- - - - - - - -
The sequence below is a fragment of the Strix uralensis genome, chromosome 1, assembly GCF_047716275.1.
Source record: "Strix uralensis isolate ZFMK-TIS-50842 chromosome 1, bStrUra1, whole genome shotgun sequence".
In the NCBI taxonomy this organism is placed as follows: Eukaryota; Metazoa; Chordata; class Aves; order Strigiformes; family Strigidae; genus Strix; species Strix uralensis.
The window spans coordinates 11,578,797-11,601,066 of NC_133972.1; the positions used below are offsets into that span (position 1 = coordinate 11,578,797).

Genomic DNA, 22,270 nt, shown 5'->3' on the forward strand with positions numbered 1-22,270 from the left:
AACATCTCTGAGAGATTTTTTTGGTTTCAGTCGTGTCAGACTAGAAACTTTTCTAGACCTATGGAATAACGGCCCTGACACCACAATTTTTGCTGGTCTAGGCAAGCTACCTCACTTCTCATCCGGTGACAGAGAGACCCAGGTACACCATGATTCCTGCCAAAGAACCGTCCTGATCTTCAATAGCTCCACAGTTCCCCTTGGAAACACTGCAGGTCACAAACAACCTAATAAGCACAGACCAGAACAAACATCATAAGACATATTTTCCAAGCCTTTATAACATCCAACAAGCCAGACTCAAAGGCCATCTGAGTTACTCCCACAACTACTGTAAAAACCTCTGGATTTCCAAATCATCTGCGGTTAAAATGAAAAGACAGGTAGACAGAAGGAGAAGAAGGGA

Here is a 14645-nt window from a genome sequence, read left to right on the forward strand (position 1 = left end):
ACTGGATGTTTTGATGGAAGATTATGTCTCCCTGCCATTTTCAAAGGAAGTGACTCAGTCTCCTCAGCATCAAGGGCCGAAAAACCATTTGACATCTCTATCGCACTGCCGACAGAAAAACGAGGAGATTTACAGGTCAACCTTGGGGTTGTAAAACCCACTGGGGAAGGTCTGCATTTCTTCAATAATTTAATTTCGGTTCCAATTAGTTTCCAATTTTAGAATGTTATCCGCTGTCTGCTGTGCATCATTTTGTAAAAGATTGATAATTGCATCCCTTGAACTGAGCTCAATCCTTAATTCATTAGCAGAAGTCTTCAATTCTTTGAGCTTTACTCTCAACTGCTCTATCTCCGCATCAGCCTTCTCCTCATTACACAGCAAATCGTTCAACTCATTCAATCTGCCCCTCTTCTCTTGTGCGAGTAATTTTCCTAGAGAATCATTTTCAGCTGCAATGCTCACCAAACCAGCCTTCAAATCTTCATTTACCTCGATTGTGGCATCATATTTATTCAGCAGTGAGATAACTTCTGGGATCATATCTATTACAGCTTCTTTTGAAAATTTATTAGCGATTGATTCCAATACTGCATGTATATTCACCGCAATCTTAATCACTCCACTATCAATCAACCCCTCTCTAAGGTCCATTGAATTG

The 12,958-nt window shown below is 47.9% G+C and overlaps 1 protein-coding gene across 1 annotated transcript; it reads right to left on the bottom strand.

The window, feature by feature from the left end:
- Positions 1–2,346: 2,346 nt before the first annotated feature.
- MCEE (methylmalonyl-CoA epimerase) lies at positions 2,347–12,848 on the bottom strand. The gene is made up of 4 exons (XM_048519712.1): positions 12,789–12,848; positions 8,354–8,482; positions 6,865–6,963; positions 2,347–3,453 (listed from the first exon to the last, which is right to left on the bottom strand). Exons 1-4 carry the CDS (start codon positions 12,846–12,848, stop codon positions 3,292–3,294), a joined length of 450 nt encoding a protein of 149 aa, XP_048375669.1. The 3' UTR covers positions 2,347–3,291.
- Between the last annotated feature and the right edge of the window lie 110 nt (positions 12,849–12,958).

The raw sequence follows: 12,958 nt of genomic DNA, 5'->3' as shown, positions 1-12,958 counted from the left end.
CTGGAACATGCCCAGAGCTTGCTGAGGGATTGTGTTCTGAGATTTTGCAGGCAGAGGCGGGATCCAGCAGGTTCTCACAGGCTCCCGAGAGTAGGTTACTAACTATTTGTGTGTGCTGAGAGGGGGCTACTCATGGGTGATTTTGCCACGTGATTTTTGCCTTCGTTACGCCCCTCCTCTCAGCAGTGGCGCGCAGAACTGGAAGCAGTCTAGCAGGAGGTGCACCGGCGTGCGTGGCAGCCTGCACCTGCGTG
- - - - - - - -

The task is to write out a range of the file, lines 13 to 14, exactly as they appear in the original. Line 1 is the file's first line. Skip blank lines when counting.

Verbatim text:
- Between the last annotated feature and the right edge of the window lie 110 nt (positions 12,849–12,958).

The raw sequence follows: 12,958 nt of genomic DNA, 5'->3' as shown, positions 1-12,958 counted from the left end.